Indulging in just one small chocolate truffle can induce cravings for more sugary and fatty foods—and even awaken a desire for high-end status products, according to a new study in the Journal of Consumer Research.
In a study that examined goals and behavior in consumers, authors Juliano Laran (University of Miami) and Chris Janiszewski (University of Florida) found that study participants who consumed a chocolate truffle desired ice cream, pizza, and potato chips more than people who were told to resist eating a truffle.
When participants were allowed eat a truffle, they unconsciously activated a goal of indulgence, the authors explain. Likewise, those who were asked to resist the treat activated health goals. Once people felt their goals were met, they tended to reverse their behaviors. For example, when people who resisted the truffle were told they did a good job, they indicated that they desired fatty foods more than healthy foods.
"Once people feel like they have achieved a certain goal, they tend to pursue the opposing goal. When asked about their behaviors, no participant related their desires to the initial chocolate consumption, indicating the operation of a non-conscious system that guides people's behaviors," write the authors.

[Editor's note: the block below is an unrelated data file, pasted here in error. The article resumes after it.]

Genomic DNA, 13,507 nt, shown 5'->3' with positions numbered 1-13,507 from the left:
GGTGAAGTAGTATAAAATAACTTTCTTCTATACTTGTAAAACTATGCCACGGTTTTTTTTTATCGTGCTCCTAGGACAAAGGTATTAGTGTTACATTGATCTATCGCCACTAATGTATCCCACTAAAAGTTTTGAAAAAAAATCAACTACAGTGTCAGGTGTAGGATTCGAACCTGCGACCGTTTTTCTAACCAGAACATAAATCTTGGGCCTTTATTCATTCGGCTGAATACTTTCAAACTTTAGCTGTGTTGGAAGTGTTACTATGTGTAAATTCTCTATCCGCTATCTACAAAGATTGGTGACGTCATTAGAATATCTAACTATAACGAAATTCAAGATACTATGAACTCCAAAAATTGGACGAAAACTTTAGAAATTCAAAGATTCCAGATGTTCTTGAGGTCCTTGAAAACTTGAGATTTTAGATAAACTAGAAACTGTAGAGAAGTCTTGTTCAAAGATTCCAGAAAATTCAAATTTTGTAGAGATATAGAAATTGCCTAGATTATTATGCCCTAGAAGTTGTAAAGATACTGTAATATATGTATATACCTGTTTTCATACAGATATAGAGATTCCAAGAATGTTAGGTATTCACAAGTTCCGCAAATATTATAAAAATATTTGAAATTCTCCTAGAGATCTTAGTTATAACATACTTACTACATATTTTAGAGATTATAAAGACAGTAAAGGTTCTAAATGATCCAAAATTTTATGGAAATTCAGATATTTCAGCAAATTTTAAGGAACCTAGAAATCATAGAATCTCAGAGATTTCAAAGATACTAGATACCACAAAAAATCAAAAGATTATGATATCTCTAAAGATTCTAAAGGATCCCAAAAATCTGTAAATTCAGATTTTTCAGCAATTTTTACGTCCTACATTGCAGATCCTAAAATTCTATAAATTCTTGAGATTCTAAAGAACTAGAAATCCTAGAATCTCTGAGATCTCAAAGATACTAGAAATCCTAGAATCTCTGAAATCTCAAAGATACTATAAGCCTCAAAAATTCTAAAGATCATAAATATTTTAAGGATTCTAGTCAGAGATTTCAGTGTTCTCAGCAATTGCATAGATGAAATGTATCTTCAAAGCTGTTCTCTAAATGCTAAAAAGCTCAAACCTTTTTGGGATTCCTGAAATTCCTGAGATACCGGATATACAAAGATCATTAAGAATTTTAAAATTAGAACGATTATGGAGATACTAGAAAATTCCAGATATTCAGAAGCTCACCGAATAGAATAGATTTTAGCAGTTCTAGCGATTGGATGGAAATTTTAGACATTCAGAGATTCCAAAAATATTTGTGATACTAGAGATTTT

Interestingly, truffles served as triggers for more expensive indulgences as well. "A second study again had people eat or resist a chocolate truffle and asked them to indicate how much they desired several products that are symbols of status (a nice shirt, an Apple computer, a fine watch). People who ate the truffle desired the status products significantly more than those who had to resist the truffle," the authors write.
The researchers believe this new study has important implications for both marketers and consumers. Stores may want to use samples as way to motivate consumers. And consumers may want to resist small acts of indulgence, knowing they can lead to larger ones.
"Consumers many times may perceive that a small act will be enough to stop cravings of fatty food items, but our research shows that small acts may lead people to unconsciously seek more indulgence," the authors conclude.
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